Highlands region – 50%ABV – $£ ???
“Oh, how cruel!! Oh, the humanity! Yossi is pitting father against son! How could he do it? Does he have no heart?! Isn’t he, himself, a father?!”
Like I’m the first to have even put a father vs son (or vice versa) in a story before. Have you never heard of the binding of Issac? Abraham was totally going to knife his kid!
Then there’s the misunderstanding between fathers and sons. Let’s think of Cat Stevens “Father and Son“…
Or even, the story from Harry Chapin’s “Cat’s in the Cradle” – talk about a tear jerker!
What about Darth Vader and Luke Skywalker?!
Nah, what I’m offering up is not as intense as the aforementioned daddy-issue, issues. Today we have a couple of very interesting bourbon/rye blends from High West. First up:
Details on this whiskey from the High West folks:
“Bourye’s unique blend features three whiskies: a 10-year-old bourbon with a mash bill of 75 percent corn, 20 percent rye and 5 percent barley malt; a 12-year-old straight rye whiskey that’s 95 percent rye and five percent barley malt; and finally a 16-year-old straight rye with 53 percent rye, 37 percent corn and 10 percent malt. “
Fresh cut grass and shots of wheatgrass.
Fennel seeds (again, like other High West). Charred oak is obvious.
There is a corn-like quality here though, sweet creamed corn.
The sweetness is here and the spice is slight. Soft in the mouth, not very aggressive.
The second sip reverses the preceding sentence.
Pumpkin spices: Cinnamon, cardamom (slight), nutmeg, allspice (what the heck is allspice anyway?).
A very present and attention demanding whiskey.
Finish – Shortish with lingering vanilla and wood.
Details on this whiskey from the High West folks:
“Not chill filtered, not carbon treated. Whiskey #1: 5yr Old Bourbon- 75% corn, 20% rye, 5% barley malt, Whiskey #2: 3yr Old Rye – 95% rye, 5% barley malt. The ratios of whiskies are top secret! However, no bourbon today has more rye in the final product!”
Much more “clean” smelling than Mr. Bourye Senior.
Laminated cardboard candy boxes (that once held candy).
Cut greens yet not like grass – sweet spouts perhaps.
Pencil shavings and wood char.
On the mouth – If Bourye is taking the low road, Son of Bourye is taking the high road. Not sure how to put this into words but this is light and airy compared to Bourye.
The rye in present here, seemingly more so, in comparison with the Bourye, with some added citrus and spice.
Quite fresh and almost palate cleansing (yet full of flavor). This is a kooky lil’ guy! Me likey!
Finish – It’s all about subtlety here. If you pay attention, the finish is long with a slight sweetness. Spice & citrus all along the edges.
In sum – This is a tough one. If you like the more fierce bourbons with a high-rye, slightly spicy type quality, then Bourye is for you. I quite enjoyed the off-the-beaten-pathedness of the Son of Bourye. It’s a wholly new experience — one that has won my heart. Son of Bourye had me at Hello.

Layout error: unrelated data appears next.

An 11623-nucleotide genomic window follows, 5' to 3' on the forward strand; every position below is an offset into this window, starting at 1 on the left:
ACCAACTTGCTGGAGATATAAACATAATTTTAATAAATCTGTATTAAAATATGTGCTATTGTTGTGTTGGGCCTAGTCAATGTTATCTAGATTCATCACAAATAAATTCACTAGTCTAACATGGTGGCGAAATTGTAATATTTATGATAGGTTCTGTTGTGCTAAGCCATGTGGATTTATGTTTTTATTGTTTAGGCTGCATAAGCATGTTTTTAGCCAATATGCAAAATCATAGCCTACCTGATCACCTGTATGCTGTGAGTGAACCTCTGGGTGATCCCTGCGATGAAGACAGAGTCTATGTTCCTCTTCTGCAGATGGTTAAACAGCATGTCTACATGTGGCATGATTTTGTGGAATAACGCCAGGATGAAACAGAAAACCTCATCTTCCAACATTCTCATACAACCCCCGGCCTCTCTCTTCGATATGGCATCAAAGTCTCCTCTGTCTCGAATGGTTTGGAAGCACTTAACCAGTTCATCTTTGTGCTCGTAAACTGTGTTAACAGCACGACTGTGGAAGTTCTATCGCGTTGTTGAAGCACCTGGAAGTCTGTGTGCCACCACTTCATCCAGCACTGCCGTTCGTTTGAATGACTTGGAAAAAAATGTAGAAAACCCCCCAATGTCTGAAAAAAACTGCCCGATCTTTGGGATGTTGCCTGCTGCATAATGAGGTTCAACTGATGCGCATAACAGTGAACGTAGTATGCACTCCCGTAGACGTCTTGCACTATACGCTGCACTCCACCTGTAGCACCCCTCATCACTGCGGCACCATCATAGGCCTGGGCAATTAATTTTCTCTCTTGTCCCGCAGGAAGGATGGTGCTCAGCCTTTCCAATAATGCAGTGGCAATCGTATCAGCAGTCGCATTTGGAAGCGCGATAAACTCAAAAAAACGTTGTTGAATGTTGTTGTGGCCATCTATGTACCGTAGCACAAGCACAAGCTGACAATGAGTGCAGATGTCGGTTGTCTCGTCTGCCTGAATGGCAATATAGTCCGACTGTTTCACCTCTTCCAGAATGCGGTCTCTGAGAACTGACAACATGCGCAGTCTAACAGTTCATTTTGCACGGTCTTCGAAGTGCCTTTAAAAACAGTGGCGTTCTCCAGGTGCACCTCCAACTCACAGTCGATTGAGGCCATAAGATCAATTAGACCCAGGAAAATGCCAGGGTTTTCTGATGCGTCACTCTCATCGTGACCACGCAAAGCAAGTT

**As a note: these older whiskeys from High West have not been distilled at their location. Rather, they have purchased this whiskey and, as you can see, are making some amazing blends from that stock. The good news for you is two fold: 1) They have a good deal of this older, purchased stock and 2) High West is also now a true distillery and has been for a few years so we should be seeing some younger stuff come from them very shortly!!**
Special thanks goes out to David Perkins and Erik Fitchett for the samples!!
Islay region – 46% ABV – $45 – $55 | £32 | €45
The complaint, if there ever was one, with Bruichladdich was that there were WAY too many releases coming out of the distillery which made it difficult for people to keep track of or understand the distillery; myself included.
This is not to say that many of the releases were bad releases. Quite the contrary! I think the vast majority of whisky reviewers/bloggers would agree with me in saying that the bottles being churned out of the Bruichladdich distillery were, for the most part, top notch releases. Heck, I gave the Bruichladdich Blacker Still an award last year (brill-i-ant whisky!)
So why did our friends at Bruichladdich release so many whisky expressions over that past 10 years? My guess is that they needed to generate funds to help create and launch this whisky we will be reviewing today.
Bruichladdich does not sell their whisky to blenders. All of their 750,000 liters (per year, when run at full capacity) goes to their single malt – no blends. So, if they can’t make money by selling malt whisky for blends, they had to sell of old stock from the previous distillery owners. Hence, the many many releases from Bruichladdich.
We are told, however, that the frequency of these machine gun fire releases will come down now that a new 10yo expression has been released. For Bruichladdich, the “Laddie Ten” 10yo expression is all about fresh starts and new beginnings. New beginnings are something that I am very familiar with (*especially* as of late). New beginnings can be good things (great things) and for Bruichladdich, they sure are.
A bit herbal as well but very sweet smelling overall.
On the mouth – Like a flavor punch to the mouth this whisky is… with a fantastic mouthfeel!
The flavor is very similar to what I got on the nose but there is an addition of sharp cheese in here which, combined with the sweet of the jam and honey really helps to balance it all out. The roundness comes from a mixture of ex-bourbon & ex-oloroso sherry casks (however, the majority of the whisky in here is from ex-bourbon barrels)
In sum – A solid whisky that is aggressive yet delicate. It has a way of saying: “Hey guys – here I am. I AM BRUICHLADDICH!” Brilliant stuff that will have a permanent spot on my whisky shelf. I could easily sip on this most any day. Great job Mr. McEwan and the rest of the Bruichladdich team!!
Special thanks goes out to Shane H for the sample!!
Speyside region – Four expressions from Glenfiddich.
As I write this post, I am holed up in a hotel room room with my two little girls asleep in a king-sized bed in the next room while my wife and I are cuddled up on our hide-away couch/bed.
You see, we’ve been sort-of victimized by hurricane Irene.